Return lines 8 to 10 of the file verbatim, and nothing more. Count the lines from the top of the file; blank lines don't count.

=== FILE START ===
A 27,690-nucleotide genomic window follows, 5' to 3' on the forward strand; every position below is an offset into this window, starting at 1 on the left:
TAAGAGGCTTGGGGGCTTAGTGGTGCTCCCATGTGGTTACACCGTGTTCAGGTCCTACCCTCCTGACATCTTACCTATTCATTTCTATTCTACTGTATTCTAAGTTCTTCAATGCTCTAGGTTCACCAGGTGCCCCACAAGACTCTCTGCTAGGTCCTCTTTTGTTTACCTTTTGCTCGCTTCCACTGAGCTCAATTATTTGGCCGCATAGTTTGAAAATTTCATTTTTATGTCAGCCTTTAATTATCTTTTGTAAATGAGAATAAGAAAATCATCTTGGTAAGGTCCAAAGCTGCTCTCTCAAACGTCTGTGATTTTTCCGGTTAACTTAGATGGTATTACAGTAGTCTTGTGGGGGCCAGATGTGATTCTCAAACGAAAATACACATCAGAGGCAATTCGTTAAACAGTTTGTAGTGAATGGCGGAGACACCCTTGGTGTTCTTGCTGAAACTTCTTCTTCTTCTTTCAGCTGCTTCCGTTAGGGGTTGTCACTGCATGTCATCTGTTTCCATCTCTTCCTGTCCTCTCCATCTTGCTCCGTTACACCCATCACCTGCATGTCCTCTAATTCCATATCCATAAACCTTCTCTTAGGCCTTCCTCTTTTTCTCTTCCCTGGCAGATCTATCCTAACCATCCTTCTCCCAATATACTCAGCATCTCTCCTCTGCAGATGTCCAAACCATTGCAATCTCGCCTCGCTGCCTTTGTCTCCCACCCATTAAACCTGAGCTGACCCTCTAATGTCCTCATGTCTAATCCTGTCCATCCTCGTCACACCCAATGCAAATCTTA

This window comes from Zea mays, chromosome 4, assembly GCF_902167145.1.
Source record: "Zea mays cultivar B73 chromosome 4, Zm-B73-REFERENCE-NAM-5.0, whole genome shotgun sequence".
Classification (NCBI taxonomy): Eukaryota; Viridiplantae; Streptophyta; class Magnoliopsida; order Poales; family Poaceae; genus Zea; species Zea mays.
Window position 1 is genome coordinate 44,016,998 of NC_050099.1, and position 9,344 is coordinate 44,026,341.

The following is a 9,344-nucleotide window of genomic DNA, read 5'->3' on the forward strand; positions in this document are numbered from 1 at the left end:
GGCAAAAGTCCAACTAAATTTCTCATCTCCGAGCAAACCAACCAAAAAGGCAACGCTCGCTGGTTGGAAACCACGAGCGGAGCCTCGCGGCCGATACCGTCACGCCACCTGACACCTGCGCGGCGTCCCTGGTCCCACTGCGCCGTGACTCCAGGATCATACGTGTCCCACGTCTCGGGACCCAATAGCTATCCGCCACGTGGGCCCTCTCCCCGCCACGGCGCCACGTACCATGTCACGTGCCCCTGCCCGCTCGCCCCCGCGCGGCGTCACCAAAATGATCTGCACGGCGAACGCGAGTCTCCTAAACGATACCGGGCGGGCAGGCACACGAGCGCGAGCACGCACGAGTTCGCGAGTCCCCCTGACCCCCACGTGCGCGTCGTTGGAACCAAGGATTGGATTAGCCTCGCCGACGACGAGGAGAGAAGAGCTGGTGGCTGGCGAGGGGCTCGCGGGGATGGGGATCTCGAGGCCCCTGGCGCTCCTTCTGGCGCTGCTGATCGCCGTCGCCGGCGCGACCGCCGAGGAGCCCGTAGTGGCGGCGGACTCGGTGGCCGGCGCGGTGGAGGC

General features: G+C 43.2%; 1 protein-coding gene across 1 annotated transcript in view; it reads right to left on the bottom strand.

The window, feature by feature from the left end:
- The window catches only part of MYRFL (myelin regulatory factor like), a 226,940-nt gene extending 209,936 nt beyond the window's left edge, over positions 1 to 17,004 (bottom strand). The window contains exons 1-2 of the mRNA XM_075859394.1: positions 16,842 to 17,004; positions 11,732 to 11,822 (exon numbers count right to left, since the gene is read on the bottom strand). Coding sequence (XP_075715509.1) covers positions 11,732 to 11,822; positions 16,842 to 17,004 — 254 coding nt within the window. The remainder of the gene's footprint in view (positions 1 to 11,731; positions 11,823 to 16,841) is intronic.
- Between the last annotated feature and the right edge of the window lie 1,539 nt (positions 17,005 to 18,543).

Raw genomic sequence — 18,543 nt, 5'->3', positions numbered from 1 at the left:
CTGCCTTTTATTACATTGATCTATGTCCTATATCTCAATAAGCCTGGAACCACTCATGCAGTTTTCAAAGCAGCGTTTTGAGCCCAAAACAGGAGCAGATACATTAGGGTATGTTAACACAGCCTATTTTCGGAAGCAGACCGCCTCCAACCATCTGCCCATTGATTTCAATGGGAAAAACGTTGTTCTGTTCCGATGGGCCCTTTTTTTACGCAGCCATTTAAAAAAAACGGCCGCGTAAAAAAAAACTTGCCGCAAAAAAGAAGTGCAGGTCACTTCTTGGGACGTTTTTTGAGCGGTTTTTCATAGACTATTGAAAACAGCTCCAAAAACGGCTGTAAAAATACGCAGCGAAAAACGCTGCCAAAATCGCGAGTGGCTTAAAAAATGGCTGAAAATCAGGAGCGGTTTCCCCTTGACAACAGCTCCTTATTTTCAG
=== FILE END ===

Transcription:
GGCAAAAGTCCAACTAAATTTCTCATCTCCGAGCAAACCAACCAAAAAGGCAACGCTCGCTGGTTGGAAACCACGAGCGGAGCCTCGCGGCCGATACCGTCACGCCACCTGACACCTGCGCGGCGTCCCTGGTCCCACTGCGCCGTGACTCCAGGATCATACGTGTCCCACGTCTCGGGACCCAATAGCTATCCGCCACGTGGGCCCTCTCCCCGCCACGGCGCCACGTACCATGTCACGTGCCCCTGCCCGCTCGCCCCCGCGCGGCGTCACCAAAATGATCTGCACGGCGAACGCGAGTCTCCTAAACGATACCGGGCGGGCAGGCACACGAGCGCGAGCACGCACGAGTTCGCGAGTCCCCCTGACCCCCACGTGCGCGTCGTTGGAACCAAGGATTGGATTAGCCTCGCCGACGACGAGGAGAGAAGAGCTGGTGGCTGGCGAGGGGCTCGCGGGGATGGGGATCTCGAGGCCCCTGGCGCTCCTTCTGGCGCTGCTGATCGCCGTCGCCGGCGCGACCGCCGAGGAGCCCGTAGTGGCGGCGGACTCGGTGGCCGGCGCGGTGGAGGC

General features: G+C 43.2%; 1 protein-coding gene across 1 annotated transcript in view; it reads right to left on the bottom strand.

The window, feature by feature from the left end: